‘Sticking with any single account of your mutability may be limiting. The stories we’ve told may become too narrow for our needs. In the book “Life Is Hard,” the philosopher Kieran Setiya argues that certain bracing challenges—loneliness, failure, ill health, grief, and so on—are essentially unavoidable; we tend to be educated, meanwhile, in a broadly redemptive tradition that “urges us to focus on the best in life.” One of the benefits of asserting that we’ve always been who we are is that it helps us gloss over the disruptive developments that have upended our lives. But it’s good, the book shows, to acknowledge hard experiences and ask how they’ve helped us grow tougher, kinder, and wiser. More generally, if you’ve long answered the question of continuity one way, you might try answering it another. For a change, see yourself as either more continuous or less continuous than you’d assumed. Find out what this new perspective reveals.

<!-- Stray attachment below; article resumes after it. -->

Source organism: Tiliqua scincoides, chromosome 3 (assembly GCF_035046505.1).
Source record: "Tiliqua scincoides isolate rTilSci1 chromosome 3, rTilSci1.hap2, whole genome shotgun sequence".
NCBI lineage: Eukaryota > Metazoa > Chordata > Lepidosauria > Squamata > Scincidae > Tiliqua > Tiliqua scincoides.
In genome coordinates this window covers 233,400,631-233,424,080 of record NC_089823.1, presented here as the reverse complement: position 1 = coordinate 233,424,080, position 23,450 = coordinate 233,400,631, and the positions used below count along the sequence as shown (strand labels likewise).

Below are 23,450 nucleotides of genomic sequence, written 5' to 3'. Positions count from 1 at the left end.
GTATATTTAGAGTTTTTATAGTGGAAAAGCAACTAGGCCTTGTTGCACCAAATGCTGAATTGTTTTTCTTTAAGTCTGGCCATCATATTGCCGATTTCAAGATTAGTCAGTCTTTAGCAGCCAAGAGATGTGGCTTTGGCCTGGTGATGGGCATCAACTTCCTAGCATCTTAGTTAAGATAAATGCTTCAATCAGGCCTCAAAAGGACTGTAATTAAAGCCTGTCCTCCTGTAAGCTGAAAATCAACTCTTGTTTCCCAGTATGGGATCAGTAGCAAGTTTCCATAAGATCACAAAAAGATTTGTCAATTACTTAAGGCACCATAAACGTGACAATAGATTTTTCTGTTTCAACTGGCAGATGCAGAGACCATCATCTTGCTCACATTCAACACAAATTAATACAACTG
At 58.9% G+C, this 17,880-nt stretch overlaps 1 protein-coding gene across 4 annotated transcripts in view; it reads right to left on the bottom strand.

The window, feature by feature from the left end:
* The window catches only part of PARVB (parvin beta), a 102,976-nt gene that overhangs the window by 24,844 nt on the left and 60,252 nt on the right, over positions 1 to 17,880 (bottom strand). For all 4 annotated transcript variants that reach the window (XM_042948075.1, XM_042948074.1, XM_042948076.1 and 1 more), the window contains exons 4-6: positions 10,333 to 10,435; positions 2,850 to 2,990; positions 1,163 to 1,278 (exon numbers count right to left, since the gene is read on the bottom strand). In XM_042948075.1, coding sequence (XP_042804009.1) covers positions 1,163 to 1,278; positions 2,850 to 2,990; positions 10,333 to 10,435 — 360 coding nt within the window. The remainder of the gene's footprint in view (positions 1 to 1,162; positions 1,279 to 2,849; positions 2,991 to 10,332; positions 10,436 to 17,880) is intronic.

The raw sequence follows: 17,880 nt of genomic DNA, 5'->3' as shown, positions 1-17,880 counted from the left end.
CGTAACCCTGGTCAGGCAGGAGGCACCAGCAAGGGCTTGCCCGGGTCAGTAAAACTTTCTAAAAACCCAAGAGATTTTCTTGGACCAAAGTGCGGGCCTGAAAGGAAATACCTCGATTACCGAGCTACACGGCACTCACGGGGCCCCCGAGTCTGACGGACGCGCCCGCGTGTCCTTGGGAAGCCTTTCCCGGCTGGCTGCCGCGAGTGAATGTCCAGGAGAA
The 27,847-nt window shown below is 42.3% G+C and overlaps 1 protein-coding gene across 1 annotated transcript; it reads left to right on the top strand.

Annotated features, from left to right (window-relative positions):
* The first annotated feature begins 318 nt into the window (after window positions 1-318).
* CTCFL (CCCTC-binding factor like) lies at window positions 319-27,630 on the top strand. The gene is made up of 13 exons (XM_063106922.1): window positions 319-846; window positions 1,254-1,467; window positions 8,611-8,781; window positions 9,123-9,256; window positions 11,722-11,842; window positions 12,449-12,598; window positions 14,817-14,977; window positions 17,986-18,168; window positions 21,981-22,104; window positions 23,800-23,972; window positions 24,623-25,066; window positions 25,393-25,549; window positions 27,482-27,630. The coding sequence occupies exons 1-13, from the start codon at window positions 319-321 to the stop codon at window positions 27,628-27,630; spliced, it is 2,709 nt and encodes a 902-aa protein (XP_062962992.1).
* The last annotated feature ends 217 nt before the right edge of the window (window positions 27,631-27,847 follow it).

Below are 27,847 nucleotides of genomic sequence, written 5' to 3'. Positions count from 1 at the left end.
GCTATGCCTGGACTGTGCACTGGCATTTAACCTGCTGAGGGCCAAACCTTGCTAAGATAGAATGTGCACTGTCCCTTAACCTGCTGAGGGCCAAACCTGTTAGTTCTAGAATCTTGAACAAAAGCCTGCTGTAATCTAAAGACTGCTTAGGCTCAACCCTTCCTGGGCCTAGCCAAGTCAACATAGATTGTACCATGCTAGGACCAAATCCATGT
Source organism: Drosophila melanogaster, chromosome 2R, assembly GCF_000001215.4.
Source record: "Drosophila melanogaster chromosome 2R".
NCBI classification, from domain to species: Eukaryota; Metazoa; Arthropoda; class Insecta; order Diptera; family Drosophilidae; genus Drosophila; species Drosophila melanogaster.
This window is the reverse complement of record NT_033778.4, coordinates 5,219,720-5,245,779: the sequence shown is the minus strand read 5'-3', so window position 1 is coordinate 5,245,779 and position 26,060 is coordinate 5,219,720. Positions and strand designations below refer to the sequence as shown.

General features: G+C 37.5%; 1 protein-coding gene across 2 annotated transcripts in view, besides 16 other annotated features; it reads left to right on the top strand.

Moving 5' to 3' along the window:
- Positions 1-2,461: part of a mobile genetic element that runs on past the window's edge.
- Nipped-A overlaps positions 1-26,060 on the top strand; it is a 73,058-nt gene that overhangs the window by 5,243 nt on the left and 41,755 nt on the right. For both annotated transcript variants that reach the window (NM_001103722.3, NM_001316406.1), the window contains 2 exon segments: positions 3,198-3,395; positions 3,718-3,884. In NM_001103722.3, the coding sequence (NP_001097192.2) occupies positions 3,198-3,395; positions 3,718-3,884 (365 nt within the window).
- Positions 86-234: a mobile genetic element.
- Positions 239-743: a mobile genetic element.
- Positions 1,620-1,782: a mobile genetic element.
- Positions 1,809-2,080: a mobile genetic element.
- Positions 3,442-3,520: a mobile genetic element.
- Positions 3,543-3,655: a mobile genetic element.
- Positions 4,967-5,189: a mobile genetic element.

‘There’s a recursive quality to acts of self-narration. I tell myself a story about myself in order to synchronize myself with the tale I’m telling; then, inevitably, I revise the story as I change. The long work of revising might itself be a source of continuity in our lives. One of the participants in the “Up” series tells Apted, “It’s taken me virtually sixty years to understand who I am.” Martin Heidegger, the often impenetrable German philosopher, argued that what distinguishes human beings is our ability to “take a stand” on what and who we are; in fact, we have no choice but to ask unceasing questions about what it means to exist, and about what it all adds up to. The asking, and trying out of answers, is as fundamental to our personhood as growing is to a tree.